But I’m giving you permission.

I’m of the mind that board leadership doesn’t have to be a full time job, especially that of the board chair. I do believe, if freed from traditional officer job descriptions and norms, our boards can develop practices that enable all board members to step up to take on leadership functions.

Here’s an example. As I’m in the camp that most vice chairs have too little to do (I don’t think of waiting for the board chair to be absent as a real job), you could send more responsibility the vice chairs way. Like what, you ask?

  • Vice chairs could be responsible for ensuring well-functioning committees.
  • They could be responsible for strategic planning.
  • How about overseeing board accountability, including developing annual goals for the board and its committees.
  • Or, you could go all the way to sharing leadership. The Chair and Vice chair could be co-chairs. And/or they would split their job tasks. One ideas if one chair to focus on board functioning (internal) and the other to focus on community engagement (external) such as engaging with donors, being a lead policy advocate, or just being out in the community in a more visible way.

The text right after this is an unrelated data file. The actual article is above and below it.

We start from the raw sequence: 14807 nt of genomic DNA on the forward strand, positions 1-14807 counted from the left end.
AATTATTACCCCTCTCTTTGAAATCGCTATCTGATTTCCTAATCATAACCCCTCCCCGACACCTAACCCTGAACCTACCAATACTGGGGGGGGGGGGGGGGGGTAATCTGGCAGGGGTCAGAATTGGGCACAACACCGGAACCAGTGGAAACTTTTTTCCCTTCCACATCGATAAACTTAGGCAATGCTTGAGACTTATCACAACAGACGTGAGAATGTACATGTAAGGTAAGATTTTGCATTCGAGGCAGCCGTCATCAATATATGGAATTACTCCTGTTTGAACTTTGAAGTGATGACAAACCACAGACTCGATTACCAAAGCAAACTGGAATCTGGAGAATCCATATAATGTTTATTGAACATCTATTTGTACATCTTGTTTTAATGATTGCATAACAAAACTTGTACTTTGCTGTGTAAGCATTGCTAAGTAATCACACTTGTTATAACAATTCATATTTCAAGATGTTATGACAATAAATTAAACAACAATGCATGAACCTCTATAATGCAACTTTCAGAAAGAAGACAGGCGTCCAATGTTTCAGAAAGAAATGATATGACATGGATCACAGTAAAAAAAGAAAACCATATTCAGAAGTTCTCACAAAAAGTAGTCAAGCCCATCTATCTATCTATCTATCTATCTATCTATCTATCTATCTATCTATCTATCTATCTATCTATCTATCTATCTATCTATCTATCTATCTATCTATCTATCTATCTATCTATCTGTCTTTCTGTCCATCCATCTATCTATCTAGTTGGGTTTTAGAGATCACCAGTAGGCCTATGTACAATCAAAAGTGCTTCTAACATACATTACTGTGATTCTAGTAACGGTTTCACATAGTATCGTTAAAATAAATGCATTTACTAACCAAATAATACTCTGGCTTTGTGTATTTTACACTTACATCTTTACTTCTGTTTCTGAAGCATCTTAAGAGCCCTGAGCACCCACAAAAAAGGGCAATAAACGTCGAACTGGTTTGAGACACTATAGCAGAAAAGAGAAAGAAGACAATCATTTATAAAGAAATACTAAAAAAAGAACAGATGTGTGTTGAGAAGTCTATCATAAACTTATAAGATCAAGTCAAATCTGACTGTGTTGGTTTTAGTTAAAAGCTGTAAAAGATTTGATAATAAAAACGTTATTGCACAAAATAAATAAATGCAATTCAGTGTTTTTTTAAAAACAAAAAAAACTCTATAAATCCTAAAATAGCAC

I also suggest that your secretary, another position that seems under used in many organizations, might wear the additional hat of chairing the Governance committee.

Some organizations I’ve encountered have assistant every position, with jobs divided up. Those assistants are actively groomed to step into the leadership when the primary dog’s term is up.

To sum it up

Based on what our board leaders said, they themselves don’t feel they have too much to do. But they do think it’s at least somewhat challenging to fill those leadership roles because others perceive their jobs as taking too much time or having too much responsibility.

So consider evaluating all of your board leadership positions and distributing tasks more evenly among all of your officers and committee chairs.

Wouldn’t you like to have a board filled with leaders? I do. I want fellow board members serving with me who don’t wait to be asked to advance the work of their nonprofit boards. They step up.

If you’ve redesigned your board leadership, I’d love to hear your stories.

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* Alliance for Nonprofit Management Board Leadership Research Team 2018: Mike Burns; Ann Cohen; Diane Fletcher, Judy Freiwirth, Gayle L. Gifford, Mary Hiland

Voices of Board Chairs Report

Voice of Board Chairs in Nonprofit Quarterly

What does your Board Treasurer do?